But enough whining. It's time for professional leagues in this country to take charge and fix the problems plaguing their sports today. If NFL Commissioner Roger Goodell wants to keep good on his Personal Conduct Policy, he should ban quarterback Michael Vick from playing for the rest of his life if found guilty. Players should be held responsible for their behavior on and off the field, and "held responsible" should not be equivalent to a slap on the wrist. Players have had minor run-ins with alcohol or speeding before, but nothing is comparable to the electrocution, hanging and shooting of dogs that Michael Vick is indicted on.

As the NFL is having trouble with its players off the field, baseball can't even keep its players straight on the field. Unfortunately, MLB Commissioner Bud Selig can't rely on books and illegally leaked grand jury testimony to expose the league's steroid users. The drug policy instituted last year was far overdue and does nothing to punish those who capitalized on the drugs in previous years. If a court finds that star slugger Barry Bonds knowingly used steroids even once, then Selig should kick Bonds out of the league and strip him of his records.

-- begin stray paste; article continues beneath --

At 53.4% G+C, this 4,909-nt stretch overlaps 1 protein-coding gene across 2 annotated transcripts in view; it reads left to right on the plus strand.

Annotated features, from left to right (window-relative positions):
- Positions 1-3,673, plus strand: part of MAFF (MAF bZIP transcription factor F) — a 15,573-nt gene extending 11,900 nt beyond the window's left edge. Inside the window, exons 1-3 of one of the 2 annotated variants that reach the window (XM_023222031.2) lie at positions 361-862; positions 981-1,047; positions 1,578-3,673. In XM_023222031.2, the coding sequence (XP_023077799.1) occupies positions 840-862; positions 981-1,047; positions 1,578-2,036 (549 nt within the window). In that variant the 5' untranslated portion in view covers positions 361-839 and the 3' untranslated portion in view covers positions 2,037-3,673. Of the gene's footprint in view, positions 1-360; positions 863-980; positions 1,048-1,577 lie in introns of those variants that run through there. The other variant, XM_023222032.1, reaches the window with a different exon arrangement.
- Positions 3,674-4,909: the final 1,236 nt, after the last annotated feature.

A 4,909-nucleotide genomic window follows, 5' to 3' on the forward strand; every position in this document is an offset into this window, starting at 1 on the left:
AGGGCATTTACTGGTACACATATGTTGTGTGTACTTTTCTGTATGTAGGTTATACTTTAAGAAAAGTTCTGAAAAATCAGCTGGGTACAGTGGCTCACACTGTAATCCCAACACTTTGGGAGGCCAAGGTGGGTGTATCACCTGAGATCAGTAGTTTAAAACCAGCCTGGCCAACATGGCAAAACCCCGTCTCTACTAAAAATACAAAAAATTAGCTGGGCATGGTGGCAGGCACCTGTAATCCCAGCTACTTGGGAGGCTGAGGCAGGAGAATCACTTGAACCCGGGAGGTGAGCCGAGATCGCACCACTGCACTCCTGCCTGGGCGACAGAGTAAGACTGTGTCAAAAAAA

While nothing can be done to change the outcome of the basketball games that Tim Donaghy officiated, the NBA should take measures to ensure that something like this doesn't happen again. It can start with holding its referees to the same caliber it should be holding its players. No one wants any reason to suspect the outcome of the games, and believe me, no one wants to give the diehard fan any more fodder for his theory about how his team was "robbed."

It's time for the speculation about drug use, fixed games and other misbehavior to stop. Professional sports have the ability to bring together people of all backgrounds, but it should be in entertainment, not in disgust. With the recent Hall of Fame induction of baseball players Cal Ripken Jr. and Tony Gwynn, people are longing for a different era of sportsmen. With a little help from the nation's commissioners, athletes with class can become a thing of the present, not of the past.